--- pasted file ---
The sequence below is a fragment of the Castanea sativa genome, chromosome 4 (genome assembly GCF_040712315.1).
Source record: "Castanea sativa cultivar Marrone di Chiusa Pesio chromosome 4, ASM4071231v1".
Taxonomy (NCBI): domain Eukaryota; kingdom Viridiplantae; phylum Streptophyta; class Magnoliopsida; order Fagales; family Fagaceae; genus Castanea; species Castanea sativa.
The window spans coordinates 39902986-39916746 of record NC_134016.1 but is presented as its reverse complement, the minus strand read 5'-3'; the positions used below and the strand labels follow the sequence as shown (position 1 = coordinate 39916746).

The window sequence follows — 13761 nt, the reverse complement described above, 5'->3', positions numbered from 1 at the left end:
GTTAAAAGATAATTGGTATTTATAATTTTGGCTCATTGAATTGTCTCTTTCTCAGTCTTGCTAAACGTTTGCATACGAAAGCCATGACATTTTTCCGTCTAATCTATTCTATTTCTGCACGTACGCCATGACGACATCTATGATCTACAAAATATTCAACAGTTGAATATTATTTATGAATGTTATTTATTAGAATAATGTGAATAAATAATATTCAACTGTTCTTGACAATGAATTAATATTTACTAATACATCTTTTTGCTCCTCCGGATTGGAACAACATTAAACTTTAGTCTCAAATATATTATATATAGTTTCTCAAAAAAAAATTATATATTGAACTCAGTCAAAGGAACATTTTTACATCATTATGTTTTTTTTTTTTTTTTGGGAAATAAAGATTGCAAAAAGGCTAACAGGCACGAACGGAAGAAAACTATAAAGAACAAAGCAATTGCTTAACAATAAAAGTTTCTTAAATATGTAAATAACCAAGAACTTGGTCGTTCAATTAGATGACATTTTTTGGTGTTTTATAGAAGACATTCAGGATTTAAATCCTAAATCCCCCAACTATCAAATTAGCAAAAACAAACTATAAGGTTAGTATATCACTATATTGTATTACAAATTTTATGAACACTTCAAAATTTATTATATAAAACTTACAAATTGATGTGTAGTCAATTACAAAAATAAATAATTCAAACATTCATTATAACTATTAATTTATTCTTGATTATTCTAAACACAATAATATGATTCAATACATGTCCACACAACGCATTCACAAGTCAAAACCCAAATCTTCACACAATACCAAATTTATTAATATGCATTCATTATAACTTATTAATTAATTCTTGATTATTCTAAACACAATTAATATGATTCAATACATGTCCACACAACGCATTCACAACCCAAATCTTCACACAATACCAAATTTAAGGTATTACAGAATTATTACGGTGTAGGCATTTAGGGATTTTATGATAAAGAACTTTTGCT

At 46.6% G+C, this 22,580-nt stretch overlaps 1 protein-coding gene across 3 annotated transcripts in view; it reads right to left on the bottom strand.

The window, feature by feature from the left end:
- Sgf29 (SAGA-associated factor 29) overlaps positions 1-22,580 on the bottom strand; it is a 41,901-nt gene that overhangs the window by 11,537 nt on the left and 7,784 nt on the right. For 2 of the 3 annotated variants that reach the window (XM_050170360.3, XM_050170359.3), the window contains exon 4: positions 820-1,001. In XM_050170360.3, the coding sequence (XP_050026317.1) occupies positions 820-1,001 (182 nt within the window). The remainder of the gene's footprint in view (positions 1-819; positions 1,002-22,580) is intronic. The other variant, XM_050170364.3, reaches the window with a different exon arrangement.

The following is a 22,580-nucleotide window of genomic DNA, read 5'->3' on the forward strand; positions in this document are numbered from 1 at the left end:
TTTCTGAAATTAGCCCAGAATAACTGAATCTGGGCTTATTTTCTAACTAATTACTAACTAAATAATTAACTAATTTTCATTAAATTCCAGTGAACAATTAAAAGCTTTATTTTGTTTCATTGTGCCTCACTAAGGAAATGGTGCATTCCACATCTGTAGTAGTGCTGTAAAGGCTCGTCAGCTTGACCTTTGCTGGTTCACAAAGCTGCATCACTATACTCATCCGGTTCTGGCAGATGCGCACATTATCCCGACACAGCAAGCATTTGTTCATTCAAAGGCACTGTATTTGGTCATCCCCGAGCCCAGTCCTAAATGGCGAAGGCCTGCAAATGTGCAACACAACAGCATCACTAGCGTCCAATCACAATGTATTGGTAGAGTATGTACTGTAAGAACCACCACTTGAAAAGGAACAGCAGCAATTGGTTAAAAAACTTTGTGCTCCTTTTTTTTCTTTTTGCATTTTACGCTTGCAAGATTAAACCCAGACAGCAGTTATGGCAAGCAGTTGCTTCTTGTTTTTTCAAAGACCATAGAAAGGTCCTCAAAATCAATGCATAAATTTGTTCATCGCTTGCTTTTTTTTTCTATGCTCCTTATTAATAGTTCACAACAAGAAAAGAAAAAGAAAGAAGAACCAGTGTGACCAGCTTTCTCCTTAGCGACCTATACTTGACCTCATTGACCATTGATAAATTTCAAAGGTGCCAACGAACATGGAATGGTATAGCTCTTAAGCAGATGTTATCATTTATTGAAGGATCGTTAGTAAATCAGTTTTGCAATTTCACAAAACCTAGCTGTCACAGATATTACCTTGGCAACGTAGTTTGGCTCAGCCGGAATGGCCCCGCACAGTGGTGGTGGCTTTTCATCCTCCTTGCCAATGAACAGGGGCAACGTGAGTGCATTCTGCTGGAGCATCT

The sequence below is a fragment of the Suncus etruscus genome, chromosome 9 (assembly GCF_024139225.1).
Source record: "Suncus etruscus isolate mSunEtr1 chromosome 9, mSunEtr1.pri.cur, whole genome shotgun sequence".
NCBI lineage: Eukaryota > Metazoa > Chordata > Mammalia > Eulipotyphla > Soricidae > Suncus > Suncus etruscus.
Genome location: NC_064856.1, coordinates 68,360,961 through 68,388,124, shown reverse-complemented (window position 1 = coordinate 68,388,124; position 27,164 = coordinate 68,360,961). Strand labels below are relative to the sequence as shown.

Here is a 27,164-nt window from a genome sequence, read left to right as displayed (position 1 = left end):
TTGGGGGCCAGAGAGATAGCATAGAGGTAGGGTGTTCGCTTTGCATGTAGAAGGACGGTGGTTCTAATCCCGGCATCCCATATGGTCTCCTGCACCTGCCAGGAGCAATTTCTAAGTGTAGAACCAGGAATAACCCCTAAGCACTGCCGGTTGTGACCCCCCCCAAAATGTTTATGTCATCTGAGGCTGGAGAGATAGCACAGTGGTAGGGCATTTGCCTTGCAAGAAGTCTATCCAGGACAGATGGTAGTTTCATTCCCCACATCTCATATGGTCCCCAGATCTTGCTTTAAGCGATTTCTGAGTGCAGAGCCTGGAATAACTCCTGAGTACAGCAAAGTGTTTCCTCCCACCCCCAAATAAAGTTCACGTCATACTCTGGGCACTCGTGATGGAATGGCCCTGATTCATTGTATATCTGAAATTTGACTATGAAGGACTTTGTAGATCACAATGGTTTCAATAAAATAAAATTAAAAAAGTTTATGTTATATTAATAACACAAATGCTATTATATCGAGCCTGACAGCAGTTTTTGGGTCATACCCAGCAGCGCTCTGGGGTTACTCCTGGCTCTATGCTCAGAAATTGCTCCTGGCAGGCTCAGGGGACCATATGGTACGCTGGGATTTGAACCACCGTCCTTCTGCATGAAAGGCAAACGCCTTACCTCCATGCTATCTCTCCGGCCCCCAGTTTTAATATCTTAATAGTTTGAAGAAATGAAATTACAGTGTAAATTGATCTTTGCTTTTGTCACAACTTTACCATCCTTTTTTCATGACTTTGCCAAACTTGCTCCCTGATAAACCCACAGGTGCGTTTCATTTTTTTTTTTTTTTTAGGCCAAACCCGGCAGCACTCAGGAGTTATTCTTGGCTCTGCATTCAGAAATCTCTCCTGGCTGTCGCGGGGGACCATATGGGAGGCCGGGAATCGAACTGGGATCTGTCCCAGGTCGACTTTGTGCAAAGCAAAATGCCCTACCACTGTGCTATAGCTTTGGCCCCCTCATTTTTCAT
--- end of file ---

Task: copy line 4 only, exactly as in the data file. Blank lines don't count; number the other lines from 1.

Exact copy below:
The window spans coordinates 39902986-39916746 of record NC_134016.1 but is presented as its reverse complement, the minus strand read 5'-3'; the positions used below and the strand labels follow the sequence as shown (position 1 = coordinate 39916746).